In the late 1800’s there was a girl born to a good family, who suffered through great pain in her short life. Her name was Mercy Lena Brown, but those who knew her called her Lena. Sometime in her childhood, she started making a quilt using whatever material she could find. It ended up being a very intricate and beautiful piece that still remains with descending family members. Some call the stitching she used, the Wandering Foot. Superstition states that anyone who slept under a blanket with this stitching, would be lost indefinitely and cursed to wander forever.
Lena and her family lived in Exeter, Rhode Island. A town that boasted a population of over 2,500 people in 1829. By Lena’s time the population had dropped down to around 960. The promise of better land out West had people abandoning their farms, leaving areas looking eerie and forgotten.
When Lena was 9, her mother became ill with Tuberculosis. Only, then it was known as consumption and there was no treatment at the time. It was an agonizing death that the afflicted suffered through. The disease seemed to visibly suck the life out of them, leaving them emaciated and pale. Their breathing was so ragged it sounded like the chains of death. It was in December of 1882 when Lena lost her mother, Mary Eliza.
The very next year her sister, Mary Olive, came down with the same thing that took their mother. She lost that battle as well. She was 20. In the span of just one year, Lena had lost her mother and a sister. Their family was shaken and the neighbors were worried that they might be next.
A few years later it was Edwin, Lena’s brother, who would be the next to fall ill. In a valiant effort to escape his fate, Edwin traveled to Colorado Springs in hopes that the mountain air would be helpful in improving his health. While he was away, Lena started showing symptoms. Once it started, it hit her like a freight train and it was done. She had what was known as “galloping” consumption. Meaning that she could have been the first one afflicted, but her symptoms were dormant. That’s why when she did start showing symptoms it took her very quickly, but very painfully. The year was 1892 and Mercy Lena Brown was only 19-years-old.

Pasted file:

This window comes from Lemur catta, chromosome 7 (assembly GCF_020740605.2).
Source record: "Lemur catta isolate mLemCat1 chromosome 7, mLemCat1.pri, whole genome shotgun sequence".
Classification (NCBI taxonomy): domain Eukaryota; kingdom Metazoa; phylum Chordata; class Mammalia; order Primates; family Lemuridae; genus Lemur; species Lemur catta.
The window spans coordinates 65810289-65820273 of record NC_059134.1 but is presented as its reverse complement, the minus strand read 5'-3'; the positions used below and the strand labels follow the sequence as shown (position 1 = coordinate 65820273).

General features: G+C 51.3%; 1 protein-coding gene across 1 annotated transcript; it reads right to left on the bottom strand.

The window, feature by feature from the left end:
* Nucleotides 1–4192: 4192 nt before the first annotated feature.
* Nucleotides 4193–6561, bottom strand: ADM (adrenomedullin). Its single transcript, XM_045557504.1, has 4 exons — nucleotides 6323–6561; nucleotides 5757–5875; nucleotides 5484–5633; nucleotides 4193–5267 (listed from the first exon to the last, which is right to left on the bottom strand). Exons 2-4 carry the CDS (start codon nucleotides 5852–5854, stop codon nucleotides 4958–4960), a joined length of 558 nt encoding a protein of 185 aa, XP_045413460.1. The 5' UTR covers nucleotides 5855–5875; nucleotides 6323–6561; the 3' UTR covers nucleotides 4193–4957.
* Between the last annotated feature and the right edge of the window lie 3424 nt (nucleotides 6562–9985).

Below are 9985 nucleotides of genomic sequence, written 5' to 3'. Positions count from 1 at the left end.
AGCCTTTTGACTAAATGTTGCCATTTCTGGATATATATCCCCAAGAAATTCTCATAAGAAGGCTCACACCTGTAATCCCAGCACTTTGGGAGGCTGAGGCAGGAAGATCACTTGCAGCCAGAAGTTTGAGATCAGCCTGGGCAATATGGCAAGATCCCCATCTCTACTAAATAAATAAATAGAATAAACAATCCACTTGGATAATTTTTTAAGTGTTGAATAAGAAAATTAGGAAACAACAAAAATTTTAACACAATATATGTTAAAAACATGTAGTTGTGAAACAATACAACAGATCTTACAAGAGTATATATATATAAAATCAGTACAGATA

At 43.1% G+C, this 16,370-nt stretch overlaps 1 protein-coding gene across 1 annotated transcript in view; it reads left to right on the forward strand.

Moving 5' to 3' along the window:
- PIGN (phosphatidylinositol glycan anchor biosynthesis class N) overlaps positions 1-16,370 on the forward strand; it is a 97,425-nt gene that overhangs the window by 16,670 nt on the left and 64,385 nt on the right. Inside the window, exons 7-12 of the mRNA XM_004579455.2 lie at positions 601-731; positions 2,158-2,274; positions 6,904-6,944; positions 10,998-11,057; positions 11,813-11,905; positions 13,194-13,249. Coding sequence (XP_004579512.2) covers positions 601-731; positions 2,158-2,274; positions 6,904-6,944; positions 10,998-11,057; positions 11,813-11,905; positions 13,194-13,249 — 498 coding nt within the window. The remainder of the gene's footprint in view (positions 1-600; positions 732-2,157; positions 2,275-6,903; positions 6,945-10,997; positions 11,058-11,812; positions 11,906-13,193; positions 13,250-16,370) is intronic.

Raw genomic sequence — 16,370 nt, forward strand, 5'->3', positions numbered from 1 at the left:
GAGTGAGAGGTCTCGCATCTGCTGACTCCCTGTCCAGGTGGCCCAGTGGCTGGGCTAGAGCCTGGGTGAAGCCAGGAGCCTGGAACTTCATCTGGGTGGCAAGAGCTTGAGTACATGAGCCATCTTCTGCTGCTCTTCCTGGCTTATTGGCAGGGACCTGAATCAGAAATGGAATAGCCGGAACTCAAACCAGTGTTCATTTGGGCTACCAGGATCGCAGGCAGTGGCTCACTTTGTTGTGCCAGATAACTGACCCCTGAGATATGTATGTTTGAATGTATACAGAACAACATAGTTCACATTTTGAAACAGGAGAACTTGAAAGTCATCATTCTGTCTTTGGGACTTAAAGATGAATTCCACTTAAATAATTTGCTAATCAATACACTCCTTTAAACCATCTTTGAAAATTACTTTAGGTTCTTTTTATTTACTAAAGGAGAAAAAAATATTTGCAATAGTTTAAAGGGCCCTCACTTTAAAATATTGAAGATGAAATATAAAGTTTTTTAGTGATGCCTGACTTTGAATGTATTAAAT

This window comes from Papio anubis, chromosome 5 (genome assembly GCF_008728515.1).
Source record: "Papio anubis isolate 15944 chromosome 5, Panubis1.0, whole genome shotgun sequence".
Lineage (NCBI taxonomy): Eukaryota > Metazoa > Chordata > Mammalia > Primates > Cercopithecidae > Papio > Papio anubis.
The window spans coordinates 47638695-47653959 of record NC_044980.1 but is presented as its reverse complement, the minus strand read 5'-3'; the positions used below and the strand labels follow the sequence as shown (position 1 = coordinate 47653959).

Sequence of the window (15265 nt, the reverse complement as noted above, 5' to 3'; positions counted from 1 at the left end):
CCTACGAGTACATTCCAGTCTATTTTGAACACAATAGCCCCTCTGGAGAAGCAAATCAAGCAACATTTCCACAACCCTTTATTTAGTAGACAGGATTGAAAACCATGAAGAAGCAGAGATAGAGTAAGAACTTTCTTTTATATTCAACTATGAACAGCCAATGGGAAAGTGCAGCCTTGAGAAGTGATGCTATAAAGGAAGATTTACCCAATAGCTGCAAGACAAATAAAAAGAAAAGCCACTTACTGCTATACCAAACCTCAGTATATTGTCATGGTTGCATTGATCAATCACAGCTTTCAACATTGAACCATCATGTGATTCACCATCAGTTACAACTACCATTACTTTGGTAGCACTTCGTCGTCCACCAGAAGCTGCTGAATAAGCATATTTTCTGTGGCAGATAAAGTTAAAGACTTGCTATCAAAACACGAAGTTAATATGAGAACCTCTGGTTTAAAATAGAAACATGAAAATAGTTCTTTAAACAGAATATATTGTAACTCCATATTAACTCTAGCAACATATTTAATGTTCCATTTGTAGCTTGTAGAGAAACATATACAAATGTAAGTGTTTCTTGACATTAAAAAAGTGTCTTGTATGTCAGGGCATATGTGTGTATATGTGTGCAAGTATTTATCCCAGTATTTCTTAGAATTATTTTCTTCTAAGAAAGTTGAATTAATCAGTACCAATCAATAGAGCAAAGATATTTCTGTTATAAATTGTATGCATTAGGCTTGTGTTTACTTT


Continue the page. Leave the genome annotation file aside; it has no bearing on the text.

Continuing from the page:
When Edwin returned from Colorado, his condition had worsened greatly. Organized religion wasn’t widely practiced in this area, at the time. With so few people, it just didn’t catch on. Instead, it’s likely they turned to superstition in place of religion. The neighbors and townsfolk were probably just trying to do everything they could to help this family, and maybe themselves too. What they suggested, however; was pretty far out there.
In March, of 1892, all three of the deceased Brown ladies were exhumed from their graves. The neighbors had talked George Brown, Lena’s father, into agreeing to it. He wasn’t present when it happened. He didn’t believe in their theories. They were under the impression that someone in his family wasn’t actually dead and that they were feasting on the lives of the others. They were sure that the guilty party would still have fresh blood in her heart. If they could identify who it was and take care of it properly, then no one else in the family would suffer and Edwin would be cured.
Having been in the ground for nearly 10 years, both Mary Eliza and Mary Olive were little more than skeletons. Lena had only been dead for a few months in cold weather, so when her body was uncovered it had been nicely preserved and gave the people what they needed. An autopsy was done and her heart and liver were removed. When the heart was cut open, “clotted and decomposed blood” was found. Significant signs of tuberculosis were also visible. But when the people heard the part about fresh blood, they stopped listening.
Lena’s heart and liver were burned to ash and fed to Edwin as a cure. Lena was labeled a vampire and became the famous Mercy Brown. Edwin still died, only two months later. The story circulated the news, and was doing so the very same year that Bram Stoker was touring America. Dracula was published in 1897. Two of his characters are Mina and Lucy, which sound awfully similar to Mercy and Lena. Perhaps the story of this girl is what inspired him to write his brilliant novel.
After Edwin died, no one else in the family became afflicted. George Brown lived until 1922, still denying the claims that his daughter was a vampire. Isn’t it odd though, that after they burned her heart nobody else got sick?
Lena’s spirit is said to linger in the smell of roses on a certain bridge and in the reassuring whispers to dying patients that death isn’t so bad. People have also claimed that if you leave a recorder out on her gravestone, you can hear her murmuring voice when it’s played back. That doesn’t sound like the spirit of a life-sucking vampire, only that of a girl who died too soon. Yet, the legend of Mercy Brown lives on.